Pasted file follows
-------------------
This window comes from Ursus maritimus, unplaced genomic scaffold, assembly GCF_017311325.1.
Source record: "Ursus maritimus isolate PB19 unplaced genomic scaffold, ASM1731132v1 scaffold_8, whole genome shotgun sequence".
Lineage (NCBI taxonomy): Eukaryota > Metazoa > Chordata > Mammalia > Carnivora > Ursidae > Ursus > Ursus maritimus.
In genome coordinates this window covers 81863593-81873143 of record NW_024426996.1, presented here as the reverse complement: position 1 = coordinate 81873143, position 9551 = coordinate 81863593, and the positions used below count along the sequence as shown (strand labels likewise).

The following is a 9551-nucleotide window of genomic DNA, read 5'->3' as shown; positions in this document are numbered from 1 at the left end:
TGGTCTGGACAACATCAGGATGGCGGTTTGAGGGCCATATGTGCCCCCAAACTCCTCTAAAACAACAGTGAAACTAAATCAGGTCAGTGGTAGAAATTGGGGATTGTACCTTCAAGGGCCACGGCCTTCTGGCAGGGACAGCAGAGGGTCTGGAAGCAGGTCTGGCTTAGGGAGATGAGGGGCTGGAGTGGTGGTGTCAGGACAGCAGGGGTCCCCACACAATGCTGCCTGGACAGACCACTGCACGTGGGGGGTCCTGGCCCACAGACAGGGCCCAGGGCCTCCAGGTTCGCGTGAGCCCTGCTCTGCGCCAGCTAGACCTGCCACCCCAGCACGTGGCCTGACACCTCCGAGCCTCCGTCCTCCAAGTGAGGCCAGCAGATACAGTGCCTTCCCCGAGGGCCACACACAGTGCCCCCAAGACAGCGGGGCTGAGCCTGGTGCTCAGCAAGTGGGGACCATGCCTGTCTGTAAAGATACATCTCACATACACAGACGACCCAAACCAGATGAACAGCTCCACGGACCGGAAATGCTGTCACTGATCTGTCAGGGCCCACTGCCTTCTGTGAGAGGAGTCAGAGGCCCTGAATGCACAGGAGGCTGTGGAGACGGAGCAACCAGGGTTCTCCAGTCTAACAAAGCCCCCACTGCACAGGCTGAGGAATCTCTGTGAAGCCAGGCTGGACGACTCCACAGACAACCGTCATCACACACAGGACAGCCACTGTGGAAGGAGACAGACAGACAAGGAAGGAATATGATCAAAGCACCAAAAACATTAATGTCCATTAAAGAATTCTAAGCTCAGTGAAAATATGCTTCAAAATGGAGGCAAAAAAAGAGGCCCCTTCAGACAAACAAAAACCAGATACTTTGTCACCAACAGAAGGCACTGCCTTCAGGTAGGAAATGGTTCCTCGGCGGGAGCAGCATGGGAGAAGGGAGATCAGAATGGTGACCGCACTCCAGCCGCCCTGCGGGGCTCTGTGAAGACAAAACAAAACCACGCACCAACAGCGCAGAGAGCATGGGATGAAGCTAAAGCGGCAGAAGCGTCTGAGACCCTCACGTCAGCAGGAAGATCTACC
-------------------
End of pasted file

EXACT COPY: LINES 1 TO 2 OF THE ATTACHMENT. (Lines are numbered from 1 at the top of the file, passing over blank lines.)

This window comes from Ursus maritimus, unplaced genomic scaffold, assembly GCF_017311325.1.
Source record: "Ursus maritimus isolate PB19 unplaced genomic scaffold, ASM1731132v1 scaffold_8, whole genome shotgun sequence".